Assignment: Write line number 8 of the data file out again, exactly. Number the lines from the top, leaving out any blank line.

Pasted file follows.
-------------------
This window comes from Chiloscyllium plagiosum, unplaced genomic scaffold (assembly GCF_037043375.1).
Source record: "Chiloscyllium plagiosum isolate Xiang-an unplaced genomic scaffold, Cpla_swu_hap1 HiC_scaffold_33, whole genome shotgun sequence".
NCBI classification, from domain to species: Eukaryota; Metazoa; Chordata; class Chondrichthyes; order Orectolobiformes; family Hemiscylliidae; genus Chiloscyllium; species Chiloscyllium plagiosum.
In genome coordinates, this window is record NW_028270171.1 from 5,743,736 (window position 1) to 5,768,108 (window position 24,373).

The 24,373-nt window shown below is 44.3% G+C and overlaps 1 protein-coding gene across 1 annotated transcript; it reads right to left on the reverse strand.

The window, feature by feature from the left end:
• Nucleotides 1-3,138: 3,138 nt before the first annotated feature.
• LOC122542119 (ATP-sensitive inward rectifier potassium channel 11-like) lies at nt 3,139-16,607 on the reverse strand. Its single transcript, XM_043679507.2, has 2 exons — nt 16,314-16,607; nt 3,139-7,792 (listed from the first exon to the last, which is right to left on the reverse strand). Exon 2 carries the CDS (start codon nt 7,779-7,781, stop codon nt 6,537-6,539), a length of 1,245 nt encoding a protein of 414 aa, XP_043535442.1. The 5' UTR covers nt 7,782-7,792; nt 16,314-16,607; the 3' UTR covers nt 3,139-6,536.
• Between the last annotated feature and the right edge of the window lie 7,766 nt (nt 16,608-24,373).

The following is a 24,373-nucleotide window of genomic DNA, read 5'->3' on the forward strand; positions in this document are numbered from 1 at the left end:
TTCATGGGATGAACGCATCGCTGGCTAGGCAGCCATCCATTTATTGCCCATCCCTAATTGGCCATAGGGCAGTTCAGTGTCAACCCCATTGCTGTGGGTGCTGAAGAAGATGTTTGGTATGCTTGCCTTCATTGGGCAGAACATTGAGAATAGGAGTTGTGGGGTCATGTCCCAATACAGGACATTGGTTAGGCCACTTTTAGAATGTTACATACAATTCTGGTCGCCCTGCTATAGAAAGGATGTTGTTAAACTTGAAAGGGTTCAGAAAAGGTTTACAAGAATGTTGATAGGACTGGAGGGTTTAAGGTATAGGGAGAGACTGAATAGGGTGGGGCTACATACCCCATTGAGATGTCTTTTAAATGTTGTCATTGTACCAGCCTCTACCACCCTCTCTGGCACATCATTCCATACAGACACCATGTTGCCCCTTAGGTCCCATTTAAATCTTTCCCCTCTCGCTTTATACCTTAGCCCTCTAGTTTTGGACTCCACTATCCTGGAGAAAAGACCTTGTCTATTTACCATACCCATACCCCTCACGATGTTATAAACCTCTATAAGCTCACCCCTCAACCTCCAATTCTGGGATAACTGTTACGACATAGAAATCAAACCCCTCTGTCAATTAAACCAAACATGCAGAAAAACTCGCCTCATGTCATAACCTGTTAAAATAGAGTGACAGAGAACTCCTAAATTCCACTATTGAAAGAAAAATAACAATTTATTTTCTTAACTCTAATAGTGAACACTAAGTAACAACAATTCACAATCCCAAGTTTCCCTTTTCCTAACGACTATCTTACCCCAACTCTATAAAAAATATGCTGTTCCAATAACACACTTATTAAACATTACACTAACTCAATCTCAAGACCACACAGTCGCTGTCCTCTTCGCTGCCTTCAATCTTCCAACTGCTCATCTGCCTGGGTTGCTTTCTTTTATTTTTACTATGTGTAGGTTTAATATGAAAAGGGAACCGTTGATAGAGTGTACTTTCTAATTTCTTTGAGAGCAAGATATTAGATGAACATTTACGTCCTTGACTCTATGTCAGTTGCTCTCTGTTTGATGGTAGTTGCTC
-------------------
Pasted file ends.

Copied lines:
• LOC122542119 (ATP-sensitive inward rectifier potassium channel 11-like) lies at nt 3,139-16,607 on the reverse strand. Its single transcript, XM_043679507.2, has 2 exons — nt 16,314-16,607; nt 3,139-7,792 (listed from the first exon to the last, which is right to left on the reverse strand). Exon 2 carries the CDS (start codon nt 7,779-7,781, stop codon nt 6,537-6,539), a length of 1,245 nt encoding a protein of 414 aa, XP_043535442.1. The 5' UTR covers nt 7,782-7,792; nt 16,314-16,607; the 3' UTR covers nt 3,139-6,536.